Social media has been getting a bad rap recently. Blogs, podcasts, Facebook, Twitter, Instagram, YouTube, and other social media outlets have certainly had a dramatic impact on how people communicate. They are powerful tools and many people have put them to good use. There are some unintended consequences as well, and as a society we […]
Social media has been getting a bad rap recently. Blogs, podcasts, Facebook, Twitter, Instagram, YouTube, and other social media outlets have certainly had a dramatic impact on how people communicate. They are powerful tools and many people have put them to good use.
There are some unintended consequences as well, and as a society we are still learning to adapt to this new factor in our lives. There are issues of privacy, the rules of social behavior, and the ethics of spreading dubious information online.
We discussed two related issues recently on the SGU. The first was about the recent paper, “Recursive fury: Conspiracist ideation in the blogosphere in response to research on conspiracist ideation,” by Lewandowsky. Essentially Lewandowsky wrote a paper about conspiracy theories around the denial of global warming. Part of the backlash against that paper by self-described global warming skeptics included further conspiracy theories about the paper. Lewandowsky could not resist the irony, hence his subsequent paper.
The controversy stems from the fact that Lewandowsky, in the follow up paper, named specific bloggers and speculated about their mental states in a psychology journal. The questions that arise from this are many: what rights to privacy does one surrender when they publish something online? Is it ethical to name specific people in a psychological journal, and if not, how does one give source references without naming their targets?
These are important issues with many ramifications once you start to think it through. Public figures are fair game for criticism and even ridicule. It’s the price you pay for being famous or engaging in public discourse. The law recognizes that private citizens are not fair game and deserve some level of protection.
Has social media, however, made everyone a public figure? At what point does posting online under your real name forfeit the expectation of privacy? Does this justify online posters using a pseudonym? What are the ethics of someone anonymously (under a pseudonym) using social media to attack the reputation of someone else who posts online under their real name?
The issue of privacy is made more important by the fact that social media tends to be a harsh and unforgiving environment. Social media has increased interaction without the usual social cues that tend to moderate our behavior.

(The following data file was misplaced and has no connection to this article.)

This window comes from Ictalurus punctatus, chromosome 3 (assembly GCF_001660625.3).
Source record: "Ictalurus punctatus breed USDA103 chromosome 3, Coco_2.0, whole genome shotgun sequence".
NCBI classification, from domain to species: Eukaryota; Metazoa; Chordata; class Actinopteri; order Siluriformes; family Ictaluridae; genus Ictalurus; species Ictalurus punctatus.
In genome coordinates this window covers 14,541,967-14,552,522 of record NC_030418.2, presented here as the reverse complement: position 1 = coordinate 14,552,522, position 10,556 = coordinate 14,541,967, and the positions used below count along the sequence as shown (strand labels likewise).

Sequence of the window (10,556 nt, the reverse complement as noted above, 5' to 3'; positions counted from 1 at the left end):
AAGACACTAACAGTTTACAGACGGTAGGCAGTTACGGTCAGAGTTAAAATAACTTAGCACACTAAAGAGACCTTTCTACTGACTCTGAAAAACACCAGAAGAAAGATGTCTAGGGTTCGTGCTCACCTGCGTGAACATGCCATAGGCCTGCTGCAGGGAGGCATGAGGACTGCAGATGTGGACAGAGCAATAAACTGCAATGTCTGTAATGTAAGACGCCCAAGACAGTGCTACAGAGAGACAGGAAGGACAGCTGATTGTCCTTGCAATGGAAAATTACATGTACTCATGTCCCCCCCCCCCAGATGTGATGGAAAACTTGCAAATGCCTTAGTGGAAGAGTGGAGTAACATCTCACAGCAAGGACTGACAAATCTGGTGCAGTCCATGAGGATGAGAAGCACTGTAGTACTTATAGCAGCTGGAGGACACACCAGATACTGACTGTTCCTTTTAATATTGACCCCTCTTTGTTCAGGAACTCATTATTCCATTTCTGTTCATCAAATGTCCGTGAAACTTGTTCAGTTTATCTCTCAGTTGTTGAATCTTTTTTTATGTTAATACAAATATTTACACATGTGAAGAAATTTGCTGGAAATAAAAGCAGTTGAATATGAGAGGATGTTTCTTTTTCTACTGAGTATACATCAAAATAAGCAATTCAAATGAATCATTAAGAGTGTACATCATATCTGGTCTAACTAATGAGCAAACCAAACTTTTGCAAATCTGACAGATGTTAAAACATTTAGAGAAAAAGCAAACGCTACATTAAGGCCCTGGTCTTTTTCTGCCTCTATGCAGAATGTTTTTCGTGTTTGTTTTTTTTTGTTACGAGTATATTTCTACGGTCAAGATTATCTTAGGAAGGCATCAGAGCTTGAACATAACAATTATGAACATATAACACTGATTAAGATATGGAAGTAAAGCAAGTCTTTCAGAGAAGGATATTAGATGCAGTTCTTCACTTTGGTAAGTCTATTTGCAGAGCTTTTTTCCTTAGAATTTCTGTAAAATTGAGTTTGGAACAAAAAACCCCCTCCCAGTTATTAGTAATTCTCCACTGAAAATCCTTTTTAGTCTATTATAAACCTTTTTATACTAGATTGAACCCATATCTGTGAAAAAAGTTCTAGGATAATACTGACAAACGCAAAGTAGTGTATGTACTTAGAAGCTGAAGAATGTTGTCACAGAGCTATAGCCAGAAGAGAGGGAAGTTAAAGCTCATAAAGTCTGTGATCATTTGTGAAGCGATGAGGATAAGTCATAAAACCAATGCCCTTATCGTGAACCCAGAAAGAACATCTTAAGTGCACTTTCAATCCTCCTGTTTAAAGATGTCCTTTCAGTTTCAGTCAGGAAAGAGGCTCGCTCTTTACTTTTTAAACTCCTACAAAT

In short, people feel free to be complete asses on the internet, especially when they are doing so anonymously.
This is certainly a boon to psychologists – you have millions of people interacting with diminished inhibitions. This is a flood of data about the human psyche, culture, belief systems, social interactions, and the spread of information. Suddenly we are all part of a vast pseudovoluntary psychological experiment.
The second item we discussed on the SGU was a recent study of pro and anti-vaccine messages on Twitter. The study found three things – negative but not positive vaccine messages on twitter were contagious, negative tweets spread faster that positive tweets, and (most disturbingly) high volumes of both negative and positive tweets provoked an increase in negative tweets.
Anti-vaccine information therefore has a profound advantage over pro-vaccine information on Twitter. This effect likely generalizes to other issues and other forms of social media. For whatever reason, we are more motivated to pass on negative information than positive information. This represents a massive and probably harmful bias in the way information spreads through social media.
In short, people are negative assholes on the internet.
Not surprisingly there are negative effects of this online culture. A thorough review of existing research is beyond the scope of this post, but let me summarize the preliminary findings that such research is starting to show: Engaging in social media can potentially harm self esteem, it can increase stress, and it can lead to social isolation with decreased physical contact with other people. There is a correlation with negative health outcomes among teenagers. Who knows how much lost work productivity has been caused by spending time on social media. And of course, social media allows for the viral spread of rumors, scaremongering, and misinformation.
It’s not all bad, of course. Social media are a powerful tool, and its popularity speaks to this power. It is an effective way to engage in mass communication, and has largely democratized access to publishing. Social media are also a potentially powerful source of information, for example by tracking the spread of infectious diseases.
It is still an immature technology, however. As a culture we need to learn how to maximize its benefits while mitigating the negative aspects of social media. Social media has had, in my opinion, a profoundly positive and negative effect on the skeptical community, for example.
I feel we can definitely benefit from further research into the uses and effects of social media, in addition to experimentation with methods to mitigate its negative effects. Existing studies, for example, are mostly correlational, and it is therefore difficult to make firm cause and effect conclusions. Further research can help sort this out.
The question is – what will advance more quickly, our ability to handle this advancing technology, or the technology itself?